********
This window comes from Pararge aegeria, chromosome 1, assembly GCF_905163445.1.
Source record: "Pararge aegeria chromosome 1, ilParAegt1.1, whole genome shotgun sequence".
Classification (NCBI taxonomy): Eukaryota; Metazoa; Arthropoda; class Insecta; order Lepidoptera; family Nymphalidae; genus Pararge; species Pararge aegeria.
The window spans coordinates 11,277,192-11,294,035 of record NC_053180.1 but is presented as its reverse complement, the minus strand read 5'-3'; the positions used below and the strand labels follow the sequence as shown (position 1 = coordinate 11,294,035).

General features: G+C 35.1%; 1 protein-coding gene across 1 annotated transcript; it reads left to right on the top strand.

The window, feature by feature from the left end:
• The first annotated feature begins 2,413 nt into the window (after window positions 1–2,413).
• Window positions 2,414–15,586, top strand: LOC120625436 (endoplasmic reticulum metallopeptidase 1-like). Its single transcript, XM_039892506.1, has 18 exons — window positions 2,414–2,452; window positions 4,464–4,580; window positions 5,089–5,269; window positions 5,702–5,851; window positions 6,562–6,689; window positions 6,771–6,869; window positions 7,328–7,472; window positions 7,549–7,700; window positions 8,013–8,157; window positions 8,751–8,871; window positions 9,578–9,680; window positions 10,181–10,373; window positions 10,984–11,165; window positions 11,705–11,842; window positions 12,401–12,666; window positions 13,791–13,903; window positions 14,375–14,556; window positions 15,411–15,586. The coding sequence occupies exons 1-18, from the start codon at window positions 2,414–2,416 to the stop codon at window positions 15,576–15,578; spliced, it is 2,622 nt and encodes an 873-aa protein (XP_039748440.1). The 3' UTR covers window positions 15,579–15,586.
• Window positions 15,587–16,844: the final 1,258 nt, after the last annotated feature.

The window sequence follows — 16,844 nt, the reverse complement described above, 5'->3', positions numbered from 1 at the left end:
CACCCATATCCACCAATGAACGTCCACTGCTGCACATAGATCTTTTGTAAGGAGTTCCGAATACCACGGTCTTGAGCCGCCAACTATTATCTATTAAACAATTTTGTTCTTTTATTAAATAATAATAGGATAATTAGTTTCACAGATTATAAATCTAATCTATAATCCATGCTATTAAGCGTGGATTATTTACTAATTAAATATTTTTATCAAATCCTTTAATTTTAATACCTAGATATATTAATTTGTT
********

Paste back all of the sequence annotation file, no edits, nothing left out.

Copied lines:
This window comes from Pararge aegeria, chromosome 1, assembly GCF_905163445.1.
Source record: "Pararge aegeria chromosome 1, ilParAegt1.1, whole genome shotgun sequence".
Classification (NCBI taxonomy): Eukaryota; Metazoa; Arthropoda; class Insecta; order Lepidoptera; family Nymphalidae; genus Pararge; species Pararge aegeria.
The window spans coordinates 11,277,192-11,294,035 of record NC_053180.1 but is presented as its reverse complement, the minus strand read 5'-3'; the positions used below and the strand labels follow the sequence as shown (position 1 = coordinate 11,294,035).

General features: G+C 35.1%; 1 protein-coding gene across 1 annotated transcript; it reads left to right on the top strand.

The window, feature by feature from the left end:
• The first annotated feature begins 2,413 nt into the window (after window positions 1–2,413).
• Window positions 2,414–15,586, top strand: LOC120625436 (endoplasmic reticulum metallopeptidase 1-like). Its single transcript, XM_039892506.1, has 18 exons — window positions 2,414–2,452; window positions 4,464–4,580; window positions 5,089–5,269; window positions 5,702–5,851; window positions 6,562–6,689; window positions 6,771–6,869; window positions 7,328–7,472; window positions 7,549–7,700; window positions 8,013–8,157; window positions 8,751–8,871; window positions 9,578–9,680; window positions 10,181–10,373; window positions 10,984–11,165; window positions 11,705–11,842; window positions 12,401–12,666; window positions 13,791–13,903; window positions 14,375–14,556; window positions 15,411–15,586. The coding sequence occupies exons 1-18, from the start codon at window positions 2,414–2,416 to the stop codon at window positions 15,576–15,578; spliced, it is 2,622 nt and encodes an 873-aa protein (XP_039748440.1). The 3' UTR covers window positions 15,579–15,586.
• Window positions 15,587–16,844: the final 1,258 nt, after the last annotated feature.

The window sequence follows — 16,844 nt, the reverse complement described above, 5'->3', positions numbered from 1 at the left end:
CACCCATATCCACCAATGAACGTCCACTGCTGCACATAGATCTTTTGTAAGGAGTTCCGAATACCACGGTCTTGAGCCGCCAACTATTATCTATTAAACAATTTTGTTCTTTTATTAAATAATAATAGGATAATTAGTTTCACAGATTATAAATCTAATCTATAATCCATGCTATTAAGCGTGGATTATTTACTAATTAAATATTTTTATCAAATCCTTTAATTTTAATACCTAGATATATTAATTTGTT